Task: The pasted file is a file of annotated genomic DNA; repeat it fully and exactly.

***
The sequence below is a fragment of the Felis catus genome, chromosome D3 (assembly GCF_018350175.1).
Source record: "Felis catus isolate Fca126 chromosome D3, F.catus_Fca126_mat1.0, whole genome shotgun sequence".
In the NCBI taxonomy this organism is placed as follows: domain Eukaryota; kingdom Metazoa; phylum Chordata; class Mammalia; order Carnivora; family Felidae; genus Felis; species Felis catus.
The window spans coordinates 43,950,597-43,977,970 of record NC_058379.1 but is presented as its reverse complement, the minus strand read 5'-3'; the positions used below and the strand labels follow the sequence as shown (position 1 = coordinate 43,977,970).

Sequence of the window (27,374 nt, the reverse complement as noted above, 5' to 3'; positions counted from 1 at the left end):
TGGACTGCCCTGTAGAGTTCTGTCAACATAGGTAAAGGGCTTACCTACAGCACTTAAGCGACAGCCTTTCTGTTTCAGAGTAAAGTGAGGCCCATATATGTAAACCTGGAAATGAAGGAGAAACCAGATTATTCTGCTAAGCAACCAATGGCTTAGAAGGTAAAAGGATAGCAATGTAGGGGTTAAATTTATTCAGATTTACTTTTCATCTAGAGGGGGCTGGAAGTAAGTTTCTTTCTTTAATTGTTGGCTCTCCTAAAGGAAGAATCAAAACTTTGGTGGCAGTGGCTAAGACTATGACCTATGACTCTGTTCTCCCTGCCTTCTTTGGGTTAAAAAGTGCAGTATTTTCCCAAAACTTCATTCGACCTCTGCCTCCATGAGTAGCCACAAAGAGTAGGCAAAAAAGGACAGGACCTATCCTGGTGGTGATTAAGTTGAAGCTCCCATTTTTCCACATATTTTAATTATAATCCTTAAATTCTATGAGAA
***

The sequence below is a fragment of the Felis catus genome, chromosome D3 (assembly GCF_018350175.1).
Source record: "Felis catus isolate Fca126 chromosome D3, F.catus_Fca126_mat1.0, whole genome shotgun sequence".
In the NCBI taxonomy this organism is placed as follows: domain Eukaryota; kingdom Metazoa; phylum Chordata; class Mammalia; order Carnivora; family Felidae; genus Felis; species Felis catus.
The window spans coordinates 43,950,597-43,977,970 of record NC_058379.1 but is presented as its reverse complement, the minus strand read 5'-3'; the positions used below and the strand labels follow the sequence as shown (position 1 = coordinate 43,977,970).

Sequence of the window (27,374 nt, the reverse complement as noted above, 5' to 3'; positions counted from 1 at the left end):
TGGACTGCCCTGTAGAGTTCTGTCAACATAGGTAAAGGGCTTACCTACAGCACTTAAGCGACAGCCTTTCTGTTTCAGAGTAAAGTGAGGCCCATATATGTAAACCTGGAAATGAAGGAGAAACCAGATTATTCTGCTAAGCAACCAATGGCTTAGAAGGTAAAAGGATAGCAATGTAGGGGTTAAATTTATTCAGATTTACTTTTCATCTAGAGGGGGCTGGAAGTAAGTTTCTTTCTTTAATTGTTGGCTCTCCTAAAGGAAGAATCAAAACTTTGGTGGCAGTGGCTAAGACTATGACCTATGACTCTGTTCTCCCTGCCTTCTTTGGGTTAAAAAGTGCAGTATTTTCCCAAAACTTCATTCGACCTCTGCCTCCATGAGTAGCCACAAAGAGTAGGCAAAAAAGGACAGGACCTATCCTGGTGGTGATTAAGTTGAAGCTCCCATTTTTCCACATATTTTAATTATAATCCTTAAATTCTATGAGAA